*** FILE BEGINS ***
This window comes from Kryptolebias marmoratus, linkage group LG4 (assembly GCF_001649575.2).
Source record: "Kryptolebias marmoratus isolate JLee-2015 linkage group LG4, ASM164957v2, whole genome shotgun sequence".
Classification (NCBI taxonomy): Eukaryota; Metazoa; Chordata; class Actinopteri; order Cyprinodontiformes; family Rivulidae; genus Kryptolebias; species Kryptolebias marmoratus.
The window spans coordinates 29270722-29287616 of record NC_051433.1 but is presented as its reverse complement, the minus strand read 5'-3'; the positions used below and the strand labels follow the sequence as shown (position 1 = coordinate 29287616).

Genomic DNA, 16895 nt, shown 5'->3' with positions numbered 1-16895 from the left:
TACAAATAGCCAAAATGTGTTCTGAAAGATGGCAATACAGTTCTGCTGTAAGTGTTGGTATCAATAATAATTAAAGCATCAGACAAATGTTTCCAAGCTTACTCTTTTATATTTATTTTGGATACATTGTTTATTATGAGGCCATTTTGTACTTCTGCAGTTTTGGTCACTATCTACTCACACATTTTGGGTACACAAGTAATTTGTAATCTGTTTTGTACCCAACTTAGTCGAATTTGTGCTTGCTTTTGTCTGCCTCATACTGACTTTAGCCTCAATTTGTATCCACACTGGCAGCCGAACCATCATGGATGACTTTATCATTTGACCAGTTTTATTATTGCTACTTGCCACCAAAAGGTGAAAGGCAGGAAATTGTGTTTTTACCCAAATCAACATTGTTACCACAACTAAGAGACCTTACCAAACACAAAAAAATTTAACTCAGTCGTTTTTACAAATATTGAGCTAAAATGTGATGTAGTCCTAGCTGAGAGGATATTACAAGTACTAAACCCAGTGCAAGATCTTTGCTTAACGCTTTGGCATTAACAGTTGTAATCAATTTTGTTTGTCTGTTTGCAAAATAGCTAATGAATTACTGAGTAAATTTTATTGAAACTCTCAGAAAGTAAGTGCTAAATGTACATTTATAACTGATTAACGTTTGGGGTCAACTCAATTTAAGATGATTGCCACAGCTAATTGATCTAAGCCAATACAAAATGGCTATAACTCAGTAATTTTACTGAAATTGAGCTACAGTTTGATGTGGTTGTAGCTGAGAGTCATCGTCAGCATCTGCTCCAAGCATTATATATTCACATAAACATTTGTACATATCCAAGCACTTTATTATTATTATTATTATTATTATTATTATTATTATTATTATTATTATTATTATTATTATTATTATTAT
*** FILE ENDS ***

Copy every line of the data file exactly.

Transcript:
This window comes from Kryptolebias marmoratus, linkage group LG4 (assembly GCF_001649575.2).
Source record: "Kryptolebias marmoratus isolate JLee-2015 linkage group LG4, ASM164957v2, whole genome shotgun sequence".
Classification (NCBI taxonomy): Eukaryota; Metazoa; Chordata; class Actinopteri; order Cyprinodontiformes; family Rivulidae; genus Kryptolebias; species Kryptolebias marmoratus.
The window spans coordinates 29270722-29287616 of record NC_051433.1 but is presented as its reverse complement, the minus strand read 5'-3'; the positions used below and the strand labels follow the sequence as shown (position 1 = coordinate 29287616).

Genomic DNA, 16895 nt, shown 5'->3' with positions numbered 1-16895 from the left:
TACAAATAGCCAAAATGTGTTCTGAAAGATGGCAATACAGTTCTGCTGTAAGTGTTGGTATCAATAATAATTAAAGCATCAGACAAATGTTTCCAAGCTTACTCTTTTATATTTATTTTGGATACATTGTTTATTATGAGGCCATTTTGTACTTCTGCAGTTTTGGTCACTATCTACTCACACATTTTGGGTACACAAGTAATTTGTAATCTGTTTTGTACCCAACTTAGTCGAATTTGTGCTTGCTTTTGTCTGCCTCATACTGACTTTAGCCTCAATTTGTATCCACACTGGCAGCCGAACCATCATGGATGACTTTATCATTTGACCAGTTTTATTATTGCTACTTGCCACCAAAAGGTGAAAGGCAGGAAATTGTGTTTTTACCCAAATCAACATTGTTACCACAACTAAGAGACCTTACCAAACACAAAAAAATTTAACTCAGTCGTTTTTACAAATATTGAGCTAAAATGTGATGTAGTCCTAGCTGAGAGGATATTACAAGTACTAAACCCAGTGCAAGATCTTTGCTTAACGCTTTGGCATTAACAGTTGTAATCAATTTTGTTTGTCTGTTTGCAAAATAGCTAATGAATTACTGAGTAAATTTTATTGAAACTCTCAGAAAGTAAGTGCTAAATGTACATTTATAACTGATTAACGTTTGGGGTCAACTCAATTTAAGATGATTGCCACAGCTAATTGATCTAAGCCAATACAAAATGGCTATAACTCAGTAATTTTACTGAAATTGAGCTACAGTTTGATGTGGTTGTAGCTGAGAGTCATCGTCAGCATCTGCTCCAAGCATTATATATTCACATAAACATTTGTACATATCCAAGCACTTTATTATTATTATTATTATTATTATTATTATTATTATTATTATTATTATTATTATTATTATTATTATTAT